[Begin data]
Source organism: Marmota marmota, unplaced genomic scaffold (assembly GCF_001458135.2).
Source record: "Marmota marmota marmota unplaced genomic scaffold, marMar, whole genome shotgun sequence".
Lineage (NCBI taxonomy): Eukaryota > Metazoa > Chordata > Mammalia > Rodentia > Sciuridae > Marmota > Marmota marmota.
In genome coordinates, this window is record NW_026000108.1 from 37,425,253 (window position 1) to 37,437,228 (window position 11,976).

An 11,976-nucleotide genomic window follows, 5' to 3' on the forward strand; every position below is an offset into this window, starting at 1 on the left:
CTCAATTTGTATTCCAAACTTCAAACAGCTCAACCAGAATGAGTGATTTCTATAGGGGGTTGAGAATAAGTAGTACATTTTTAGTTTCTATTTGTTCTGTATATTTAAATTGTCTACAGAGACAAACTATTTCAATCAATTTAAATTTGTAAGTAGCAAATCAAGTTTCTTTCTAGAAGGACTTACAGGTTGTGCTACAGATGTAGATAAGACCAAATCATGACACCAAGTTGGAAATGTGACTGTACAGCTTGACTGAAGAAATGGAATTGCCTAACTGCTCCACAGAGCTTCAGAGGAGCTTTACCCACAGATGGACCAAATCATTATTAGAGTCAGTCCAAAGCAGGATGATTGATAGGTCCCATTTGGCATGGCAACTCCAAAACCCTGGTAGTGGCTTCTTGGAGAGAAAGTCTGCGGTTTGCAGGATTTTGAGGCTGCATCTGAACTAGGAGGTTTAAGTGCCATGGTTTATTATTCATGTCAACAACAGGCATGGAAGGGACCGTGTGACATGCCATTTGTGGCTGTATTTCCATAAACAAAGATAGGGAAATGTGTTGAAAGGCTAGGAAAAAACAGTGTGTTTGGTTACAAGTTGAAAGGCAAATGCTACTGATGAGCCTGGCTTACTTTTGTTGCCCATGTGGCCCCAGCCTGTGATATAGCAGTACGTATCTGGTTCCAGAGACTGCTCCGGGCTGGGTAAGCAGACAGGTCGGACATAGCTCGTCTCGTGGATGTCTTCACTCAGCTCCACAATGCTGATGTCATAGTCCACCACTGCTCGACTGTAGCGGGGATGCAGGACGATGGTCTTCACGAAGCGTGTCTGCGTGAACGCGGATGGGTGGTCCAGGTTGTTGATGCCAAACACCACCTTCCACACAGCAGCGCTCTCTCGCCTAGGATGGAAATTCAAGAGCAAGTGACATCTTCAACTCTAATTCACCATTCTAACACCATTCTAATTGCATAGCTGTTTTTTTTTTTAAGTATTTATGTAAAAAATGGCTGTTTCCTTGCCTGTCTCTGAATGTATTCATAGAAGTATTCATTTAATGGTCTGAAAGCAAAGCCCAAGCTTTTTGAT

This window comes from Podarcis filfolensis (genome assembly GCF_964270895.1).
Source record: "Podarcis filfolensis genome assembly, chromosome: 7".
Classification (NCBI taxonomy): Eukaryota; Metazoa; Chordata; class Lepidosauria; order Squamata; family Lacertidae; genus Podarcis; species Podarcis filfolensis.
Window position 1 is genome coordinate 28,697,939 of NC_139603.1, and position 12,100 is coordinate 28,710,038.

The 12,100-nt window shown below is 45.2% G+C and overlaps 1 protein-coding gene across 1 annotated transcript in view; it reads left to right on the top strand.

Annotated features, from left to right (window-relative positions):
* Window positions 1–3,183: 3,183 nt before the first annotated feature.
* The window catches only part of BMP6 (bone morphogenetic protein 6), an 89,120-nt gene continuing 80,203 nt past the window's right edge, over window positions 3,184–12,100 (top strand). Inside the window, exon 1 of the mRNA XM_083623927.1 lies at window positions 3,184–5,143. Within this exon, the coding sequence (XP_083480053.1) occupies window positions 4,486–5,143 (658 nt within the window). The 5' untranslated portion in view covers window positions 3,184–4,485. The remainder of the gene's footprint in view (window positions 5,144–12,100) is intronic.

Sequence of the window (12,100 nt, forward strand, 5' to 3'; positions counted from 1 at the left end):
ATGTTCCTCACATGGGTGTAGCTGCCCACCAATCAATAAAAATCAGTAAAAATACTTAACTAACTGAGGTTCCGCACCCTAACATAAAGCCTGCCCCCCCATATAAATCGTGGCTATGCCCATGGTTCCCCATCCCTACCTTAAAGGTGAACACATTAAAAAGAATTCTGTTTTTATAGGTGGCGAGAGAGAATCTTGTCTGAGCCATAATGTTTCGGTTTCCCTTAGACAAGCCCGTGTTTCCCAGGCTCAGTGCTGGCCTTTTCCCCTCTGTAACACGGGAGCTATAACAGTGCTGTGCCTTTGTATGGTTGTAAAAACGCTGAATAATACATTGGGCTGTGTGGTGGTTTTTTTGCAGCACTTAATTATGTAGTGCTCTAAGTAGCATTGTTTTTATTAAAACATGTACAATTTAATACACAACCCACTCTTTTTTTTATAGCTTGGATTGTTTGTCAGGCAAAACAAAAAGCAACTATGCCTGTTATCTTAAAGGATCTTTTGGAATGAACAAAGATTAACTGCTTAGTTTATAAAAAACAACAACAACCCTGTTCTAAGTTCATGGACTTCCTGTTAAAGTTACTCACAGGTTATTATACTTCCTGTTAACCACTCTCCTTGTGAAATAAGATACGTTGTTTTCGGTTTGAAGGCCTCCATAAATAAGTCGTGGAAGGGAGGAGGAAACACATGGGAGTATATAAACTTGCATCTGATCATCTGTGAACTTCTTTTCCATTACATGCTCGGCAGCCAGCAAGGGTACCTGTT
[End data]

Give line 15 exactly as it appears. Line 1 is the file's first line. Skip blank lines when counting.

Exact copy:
Sequence of the window (12,100 nt, forward strand, 5' to 3'; positions counted from 1 at the left end):